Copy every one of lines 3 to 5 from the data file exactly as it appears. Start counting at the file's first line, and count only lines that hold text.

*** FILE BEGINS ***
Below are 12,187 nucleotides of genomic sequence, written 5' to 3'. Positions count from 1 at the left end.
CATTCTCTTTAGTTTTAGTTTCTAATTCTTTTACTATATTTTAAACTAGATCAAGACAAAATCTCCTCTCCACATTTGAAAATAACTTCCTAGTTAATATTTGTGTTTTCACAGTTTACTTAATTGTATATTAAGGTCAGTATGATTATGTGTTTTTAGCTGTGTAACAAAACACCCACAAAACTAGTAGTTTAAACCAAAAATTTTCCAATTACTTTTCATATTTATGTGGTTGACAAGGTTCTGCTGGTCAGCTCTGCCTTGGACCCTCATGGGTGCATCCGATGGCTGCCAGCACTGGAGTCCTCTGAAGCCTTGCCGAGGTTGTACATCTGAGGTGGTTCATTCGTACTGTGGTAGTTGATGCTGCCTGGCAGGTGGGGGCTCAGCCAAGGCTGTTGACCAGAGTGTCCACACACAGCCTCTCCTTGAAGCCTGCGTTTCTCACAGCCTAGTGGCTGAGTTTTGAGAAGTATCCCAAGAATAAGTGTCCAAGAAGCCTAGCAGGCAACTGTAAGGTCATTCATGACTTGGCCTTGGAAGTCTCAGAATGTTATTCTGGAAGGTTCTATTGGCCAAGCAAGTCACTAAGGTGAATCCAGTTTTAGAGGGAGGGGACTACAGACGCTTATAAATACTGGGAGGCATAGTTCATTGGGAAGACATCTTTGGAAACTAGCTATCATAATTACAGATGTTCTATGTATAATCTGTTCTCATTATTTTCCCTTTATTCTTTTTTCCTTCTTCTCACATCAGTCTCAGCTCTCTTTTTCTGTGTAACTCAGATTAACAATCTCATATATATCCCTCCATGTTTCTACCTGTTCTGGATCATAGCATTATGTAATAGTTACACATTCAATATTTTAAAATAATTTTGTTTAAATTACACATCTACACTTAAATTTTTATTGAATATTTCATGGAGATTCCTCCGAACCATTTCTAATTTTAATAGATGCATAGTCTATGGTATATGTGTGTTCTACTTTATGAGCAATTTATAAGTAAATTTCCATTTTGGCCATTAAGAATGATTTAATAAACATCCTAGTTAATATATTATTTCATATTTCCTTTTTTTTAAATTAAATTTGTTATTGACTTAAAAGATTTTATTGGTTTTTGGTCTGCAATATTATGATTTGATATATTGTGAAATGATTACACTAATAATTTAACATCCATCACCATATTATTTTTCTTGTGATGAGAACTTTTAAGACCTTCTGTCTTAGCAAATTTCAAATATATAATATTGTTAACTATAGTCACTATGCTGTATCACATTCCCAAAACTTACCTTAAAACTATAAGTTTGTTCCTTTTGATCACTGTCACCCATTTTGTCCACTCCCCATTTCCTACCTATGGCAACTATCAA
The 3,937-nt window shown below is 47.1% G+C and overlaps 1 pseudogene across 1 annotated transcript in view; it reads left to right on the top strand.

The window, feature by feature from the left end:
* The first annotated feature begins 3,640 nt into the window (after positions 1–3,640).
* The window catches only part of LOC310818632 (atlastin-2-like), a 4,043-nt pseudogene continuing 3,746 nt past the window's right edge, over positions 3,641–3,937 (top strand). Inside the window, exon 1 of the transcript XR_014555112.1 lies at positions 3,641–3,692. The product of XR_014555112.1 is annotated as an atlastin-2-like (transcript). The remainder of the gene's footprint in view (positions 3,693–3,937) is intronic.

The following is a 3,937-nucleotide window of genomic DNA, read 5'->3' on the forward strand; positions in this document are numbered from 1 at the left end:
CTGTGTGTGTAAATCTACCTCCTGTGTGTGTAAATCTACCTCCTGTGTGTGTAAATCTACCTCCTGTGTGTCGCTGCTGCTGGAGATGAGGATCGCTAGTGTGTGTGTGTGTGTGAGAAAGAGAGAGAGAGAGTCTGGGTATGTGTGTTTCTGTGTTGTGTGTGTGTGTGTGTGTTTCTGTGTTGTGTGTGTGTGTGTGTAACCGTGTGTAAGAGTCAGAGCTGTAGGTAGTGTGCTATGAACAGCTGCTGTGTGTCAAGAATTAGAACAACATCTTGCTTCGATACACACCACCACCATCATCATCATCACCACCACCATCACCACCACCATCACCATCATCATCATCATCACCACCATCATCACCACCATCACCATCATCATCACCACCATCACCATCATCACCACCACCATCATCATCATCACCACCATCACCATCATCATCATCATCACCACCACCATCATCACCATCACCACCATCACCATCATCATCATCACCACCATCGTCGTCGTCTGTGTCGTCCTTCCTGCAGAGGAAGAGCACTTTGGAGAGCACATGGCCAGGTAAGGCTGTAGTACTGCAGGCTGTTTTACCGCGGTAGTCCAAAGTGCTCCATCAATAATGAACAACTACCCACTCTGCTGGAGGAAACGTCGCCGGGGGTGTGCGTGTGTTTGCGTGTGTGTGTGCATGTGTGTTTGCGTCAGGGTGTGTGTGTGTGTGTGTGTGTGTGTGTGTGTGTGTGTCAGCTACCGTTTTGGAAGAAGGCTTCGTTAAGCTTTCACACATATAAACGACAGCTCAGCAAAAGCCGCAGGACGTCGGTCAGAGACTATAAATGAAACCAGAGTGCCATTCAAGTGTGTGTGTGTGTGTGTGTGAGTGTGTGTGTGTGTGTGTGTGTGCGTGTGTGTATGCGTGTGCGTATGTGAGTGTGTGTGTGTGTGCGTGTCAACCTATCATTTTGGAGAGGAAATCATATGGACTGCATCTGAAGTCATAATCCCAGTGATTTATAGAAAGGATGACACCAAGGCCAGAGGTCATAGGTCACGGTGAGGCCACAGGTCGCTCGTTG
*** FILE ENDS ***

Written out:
The 3,937-nt window shown below is 47.1% G+C and overlaps 1 pseudogene across 1 annotated transcript in view; it reads left to right on the top strand.

The window, feature by feature from the left end:
* The first annotated feature begins 3,640 nt into the window (after positions 1–3,640).